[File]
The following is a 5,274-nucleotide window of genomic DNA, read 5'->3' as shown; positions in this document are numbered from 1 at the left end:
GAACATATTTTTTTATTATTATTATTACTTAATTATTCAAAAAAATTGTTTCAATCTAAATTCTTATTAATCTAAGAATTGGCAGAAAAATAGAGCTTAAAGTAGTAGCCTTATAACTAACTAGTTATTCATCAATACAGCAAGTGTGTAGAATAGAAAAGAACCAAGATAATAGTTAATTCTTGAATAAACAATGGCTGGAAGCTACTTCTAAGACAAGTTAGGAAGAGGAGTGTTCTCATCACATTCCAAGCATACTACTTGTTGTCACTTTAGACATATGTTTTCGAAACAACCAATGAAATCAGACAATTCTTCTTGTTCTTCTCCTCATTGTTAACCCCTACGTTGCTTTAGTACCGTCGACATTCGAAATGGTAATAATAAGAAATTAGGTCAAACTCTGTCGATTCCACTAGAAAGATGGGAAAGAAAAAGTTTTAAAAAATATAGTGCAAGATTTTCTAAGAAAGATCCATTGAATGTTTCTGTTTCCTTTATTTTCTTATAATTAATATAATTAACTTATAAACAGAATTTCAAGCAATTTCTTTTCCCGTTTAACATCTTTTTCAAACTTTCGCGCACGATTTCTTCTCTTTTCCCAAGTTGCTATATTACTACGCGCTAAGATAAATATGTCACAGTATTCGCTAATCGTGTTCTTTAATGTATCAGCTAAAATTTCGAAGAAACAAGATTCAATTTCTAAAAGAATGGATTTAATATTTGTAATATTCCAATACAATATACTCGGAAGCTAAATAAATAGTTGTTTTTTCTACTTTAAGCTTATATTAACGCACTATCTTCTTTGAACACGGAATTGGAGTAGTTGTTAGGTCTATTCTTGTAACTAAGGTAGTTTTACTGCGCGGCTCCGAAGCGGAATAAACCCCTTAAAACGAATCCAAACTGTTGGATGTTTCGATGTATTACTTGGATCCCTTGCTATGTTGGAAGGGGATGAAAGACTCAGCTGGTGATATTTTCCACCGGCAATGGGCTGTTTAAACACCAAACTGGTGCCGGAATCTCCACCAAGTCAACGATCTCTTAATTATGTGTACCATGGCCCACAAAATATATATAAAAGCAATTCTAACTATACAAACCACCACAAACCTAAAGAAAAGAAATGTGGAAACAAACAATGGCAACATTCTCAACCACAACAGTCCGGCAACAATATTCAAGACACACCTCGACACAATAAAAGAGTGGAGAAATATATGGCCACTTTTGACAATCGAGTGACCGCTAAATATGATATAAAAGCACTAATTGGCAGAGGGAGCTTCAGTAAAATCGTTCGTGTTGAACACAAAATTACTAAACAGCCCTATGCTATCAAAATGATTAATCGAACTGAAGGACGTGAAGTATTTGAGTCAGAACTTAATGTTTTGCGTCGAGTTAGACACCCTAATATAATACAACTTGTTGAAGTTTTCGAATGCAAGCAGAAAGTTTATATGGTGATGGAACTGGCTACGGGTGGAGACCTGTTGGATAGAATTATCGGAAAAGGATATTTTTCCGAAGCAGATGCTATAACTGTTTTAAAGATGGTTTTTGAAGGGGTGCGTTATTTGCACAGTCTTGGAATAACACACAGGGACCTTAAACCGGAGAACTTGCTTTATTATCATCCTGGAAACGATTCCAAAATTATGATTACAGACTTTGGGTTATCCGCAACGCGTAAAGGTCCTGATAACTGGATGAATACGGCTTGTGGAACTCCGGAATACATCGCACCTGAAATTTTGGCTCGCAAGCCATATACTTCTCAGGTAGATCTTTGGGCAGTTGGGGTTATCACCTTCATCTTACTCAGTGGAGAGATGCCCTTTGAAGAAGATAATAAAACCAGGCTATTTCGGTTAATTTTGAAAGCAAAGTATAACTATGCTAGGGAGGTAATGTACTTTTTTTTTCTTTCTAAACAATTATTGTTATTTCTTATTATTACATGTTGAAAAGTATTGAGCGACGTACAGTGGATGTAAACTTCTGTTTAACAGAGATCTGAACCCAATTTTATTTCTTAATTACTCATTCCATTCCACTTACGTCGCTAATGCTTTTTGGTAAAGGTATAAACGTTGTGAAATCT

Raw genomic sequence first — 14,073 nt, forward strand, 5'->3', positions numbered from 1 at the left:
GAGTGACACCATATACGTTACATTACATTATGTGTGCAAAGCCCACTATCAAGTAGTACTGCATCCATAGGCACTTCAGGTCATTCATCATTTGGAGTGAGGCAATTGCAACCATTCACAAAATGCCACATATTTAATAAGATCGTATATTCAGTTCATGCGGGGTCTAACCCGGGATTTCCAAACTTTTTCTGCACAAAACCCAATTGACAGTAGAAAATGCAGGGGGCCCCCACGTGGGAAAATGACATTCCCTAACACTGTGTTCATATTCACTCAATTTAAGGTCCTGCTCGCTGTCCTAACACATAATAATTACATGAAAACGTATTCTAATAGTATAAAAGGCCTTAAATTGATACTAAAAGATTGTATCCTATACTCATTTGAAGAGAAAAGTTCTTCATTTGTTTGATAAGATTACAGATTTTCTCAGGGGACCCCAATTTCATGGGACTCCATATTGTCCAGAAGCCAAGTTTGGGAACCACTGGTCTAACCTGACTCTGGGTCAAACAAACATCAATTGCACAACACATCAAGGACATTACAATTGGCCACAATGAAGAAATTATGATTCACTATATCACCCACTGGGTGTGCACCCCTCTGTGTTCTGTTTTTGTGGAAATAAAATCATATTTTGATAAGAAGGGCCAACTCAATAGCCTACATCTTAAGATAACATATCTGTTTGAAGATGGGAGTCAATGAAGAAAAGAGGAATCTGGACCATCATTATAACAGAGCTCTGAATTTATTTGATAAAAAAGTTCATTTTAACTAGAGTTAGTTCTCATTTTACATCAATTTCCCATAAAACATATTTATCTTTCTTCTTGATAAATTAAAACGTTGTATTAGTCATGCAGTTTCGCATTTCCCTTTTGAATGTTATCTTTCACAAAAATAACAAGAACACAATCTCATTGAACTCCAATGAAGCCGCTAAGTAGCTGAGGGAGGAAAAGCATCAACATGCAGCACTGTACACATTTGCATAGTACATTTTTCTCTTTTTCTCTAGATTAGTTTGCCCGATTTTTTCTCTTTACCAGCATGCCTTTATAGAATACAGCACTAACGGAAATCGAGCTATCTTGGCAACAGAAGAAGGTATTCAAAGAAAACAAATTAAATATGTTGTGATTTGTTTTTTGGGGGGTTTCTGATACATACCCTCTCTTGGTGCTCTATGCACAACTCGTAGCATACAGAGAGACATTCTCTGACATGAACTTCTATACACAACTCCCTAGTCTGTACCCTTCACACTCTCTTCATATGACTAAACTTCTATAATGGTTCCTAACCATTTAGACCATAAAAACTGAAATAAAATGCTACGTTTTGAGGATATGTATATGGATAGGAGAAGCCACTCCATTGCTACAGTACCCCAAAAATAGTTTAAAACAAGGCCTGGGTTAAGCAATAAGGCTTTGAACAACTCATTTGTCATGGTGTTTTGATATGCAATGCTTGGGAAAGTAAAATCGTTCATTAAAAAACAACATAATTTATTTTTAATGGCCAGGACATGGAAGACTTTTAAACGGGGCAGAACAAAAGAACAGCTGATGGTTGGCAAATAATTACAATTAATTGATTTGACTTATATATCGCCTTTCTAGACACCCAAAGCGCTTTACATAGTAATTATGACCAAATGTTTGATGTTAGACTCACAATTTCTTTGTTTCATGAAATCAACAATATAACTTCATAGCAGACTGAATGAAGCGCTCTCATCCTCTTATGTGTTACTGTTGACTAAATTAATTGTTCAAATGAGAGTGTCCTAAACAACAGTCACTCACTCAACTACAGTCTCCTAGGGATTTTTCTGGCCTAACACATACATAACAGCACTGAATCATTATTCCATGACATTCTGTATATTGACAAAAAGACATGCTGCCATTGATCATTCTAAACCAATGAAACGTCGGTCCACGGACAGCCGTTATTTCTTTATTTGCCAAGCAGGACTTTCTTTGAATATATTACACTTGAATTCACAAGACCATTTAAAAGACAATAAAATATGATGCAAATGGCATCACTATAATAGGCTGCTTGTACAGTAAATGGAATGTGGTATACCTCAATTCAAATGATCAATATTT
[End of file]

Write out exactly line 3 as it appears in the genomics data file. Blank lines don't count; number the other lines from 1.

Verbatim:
Raw genomic sequence first — 14,073 nt, forward strand, 5'->3', positions numbered from 1 at the left: